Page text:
A church for Tasmania, making disciples of Jesus
At the founding of the colony of Van Diemens Land (later Tasmania) the first Christian presence here was a priest of the Church of England (later the Anglican Church in Australia).
We rejoice that right from the early days Christian people were here, caring for the convicts, the poor and afflicted - and building up the growing colony.
We are ashamed that during that time, the church would have been involved implicitly in the destruction of the culture of the ancient Aboriginal people - the Palawa. We have said sorry - and during the episcopal ordination of our bishop in July 2000, Palawa elders presented him with a bowl of earth through which he ran his fingers, recognising God’s blessing on the land that has always been theirs.
The Church in England separated from Rome way back in the sixteenth century. In some ways this can be seen as a reassertion of the ancient Celtic and Anglo church that had already been in Britain for a thousand years.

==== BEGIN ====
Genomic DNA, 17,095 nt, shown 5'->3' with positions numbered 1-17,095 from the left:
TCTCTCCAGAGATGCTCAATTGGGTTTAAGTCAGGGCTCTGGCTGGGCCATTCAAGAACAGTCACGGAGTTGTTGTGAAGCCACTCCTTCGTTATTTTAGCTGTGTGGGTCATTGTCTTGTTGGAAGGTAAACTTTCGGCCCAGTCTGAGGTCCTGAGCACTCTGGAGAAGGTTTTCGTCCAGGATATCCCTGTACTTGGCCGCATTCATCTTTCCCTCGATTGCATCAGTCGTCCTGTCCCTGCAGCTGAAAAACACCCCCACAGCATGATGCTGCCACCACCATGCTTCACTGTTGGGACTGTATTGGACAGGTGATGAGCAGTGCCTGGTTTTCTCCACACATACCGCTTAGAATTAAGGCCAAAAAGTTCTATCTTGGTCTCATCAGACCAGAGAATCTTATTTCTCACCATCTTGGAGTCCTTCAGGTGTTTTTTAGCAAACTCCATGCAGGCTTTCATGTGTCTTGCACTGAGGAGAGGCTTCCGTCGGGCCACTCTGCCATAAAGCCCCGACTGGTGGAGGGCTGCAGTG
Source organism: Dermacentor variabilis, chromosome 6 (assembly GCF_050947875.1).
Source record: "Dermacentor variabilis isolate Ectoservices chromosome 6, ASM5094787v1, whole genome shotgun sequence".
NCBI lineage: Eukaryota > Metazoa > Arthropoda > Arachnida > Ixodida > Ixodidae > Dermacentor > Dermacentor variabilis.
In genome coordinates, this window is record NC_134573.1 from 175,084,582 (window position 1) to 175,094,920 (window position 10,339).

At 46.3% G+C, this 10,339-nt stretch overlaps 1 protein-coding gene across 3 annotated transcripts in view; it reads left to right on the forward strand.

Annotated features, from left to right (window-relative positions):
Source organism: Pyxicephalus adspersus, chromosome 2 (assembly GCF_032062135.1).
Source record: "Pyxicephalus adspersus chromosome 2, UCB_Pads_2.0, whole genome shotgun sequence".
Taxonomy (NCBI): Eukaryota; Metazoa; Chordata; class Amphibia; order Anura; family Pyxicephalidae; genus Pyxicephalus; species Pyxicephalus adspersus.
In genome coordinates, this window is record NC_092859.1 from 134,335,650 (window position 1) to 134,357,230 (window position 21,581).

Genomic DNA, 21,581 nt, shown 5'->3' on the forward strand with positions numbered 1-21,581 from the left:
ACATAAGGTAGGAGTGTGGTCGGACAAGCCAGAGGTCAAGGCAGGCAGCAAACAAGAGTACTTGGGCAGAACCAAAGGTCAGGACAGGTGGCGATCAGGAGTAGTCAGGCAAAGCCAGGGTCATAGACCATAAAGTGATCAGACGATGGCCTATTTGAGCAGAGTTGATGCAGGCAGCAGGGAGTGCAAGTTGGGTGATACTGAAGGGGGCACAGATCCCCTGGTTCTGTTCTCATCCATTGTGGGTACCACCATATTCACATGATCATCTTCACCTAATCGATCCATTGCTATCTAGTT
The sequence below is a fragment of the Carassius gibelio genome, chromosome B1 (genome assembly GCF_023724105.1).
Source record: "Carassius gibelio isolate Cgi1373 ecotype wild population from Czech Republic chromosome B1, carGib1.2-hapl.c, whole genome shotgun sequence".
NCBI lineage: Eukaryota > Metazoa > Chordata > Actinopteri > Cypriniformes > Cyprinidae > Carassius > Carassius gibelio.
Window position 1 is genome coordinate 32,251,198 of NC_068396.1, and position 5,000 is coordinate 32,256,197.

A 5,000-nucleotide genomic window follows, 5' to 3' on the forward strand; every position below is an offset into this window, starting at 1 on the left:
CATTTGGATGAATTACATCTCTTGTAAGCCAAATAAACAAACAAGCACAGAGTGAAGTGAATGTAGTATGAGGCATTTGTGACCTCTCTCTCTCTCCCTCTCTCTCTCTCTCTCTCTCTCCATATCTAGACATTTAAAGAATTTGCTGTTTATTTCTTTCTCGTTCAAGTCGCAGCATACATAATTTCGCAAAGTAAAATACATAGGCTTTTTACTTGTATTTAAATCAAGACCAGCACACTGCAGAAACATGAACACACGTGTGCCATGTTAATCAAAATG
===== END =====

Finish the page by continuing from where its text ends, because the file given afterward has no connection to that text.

Although it’s taken us a long time to become less patriarchal, many Anglicans now find comfort and strength in the life-affirming traditions of the original Celtic church.
The Anglican Church sees itself as Apostolic. That doesn't necessarily mean we think the laying on of hands over the centuries continues unbroken right back to St Peter.
Rather, we see that it is God who charges us to serve in the special way in which we have been called - here and now.
For some of us this means continuing right where we are, working, loving and laughing our way into 'heaven'.
For others it means accepting a ministry where we become ordained women or men - deacons, priests or bishops - who are given special professional responsibilities of service.
But the boundaries are blurring. As we go forward in this new millennium the old structures we inherited gradually fade away. The church takes on new, dynamic forms, suited to the changed and changing times.
Images - details from stained glass window in St John's, Launceston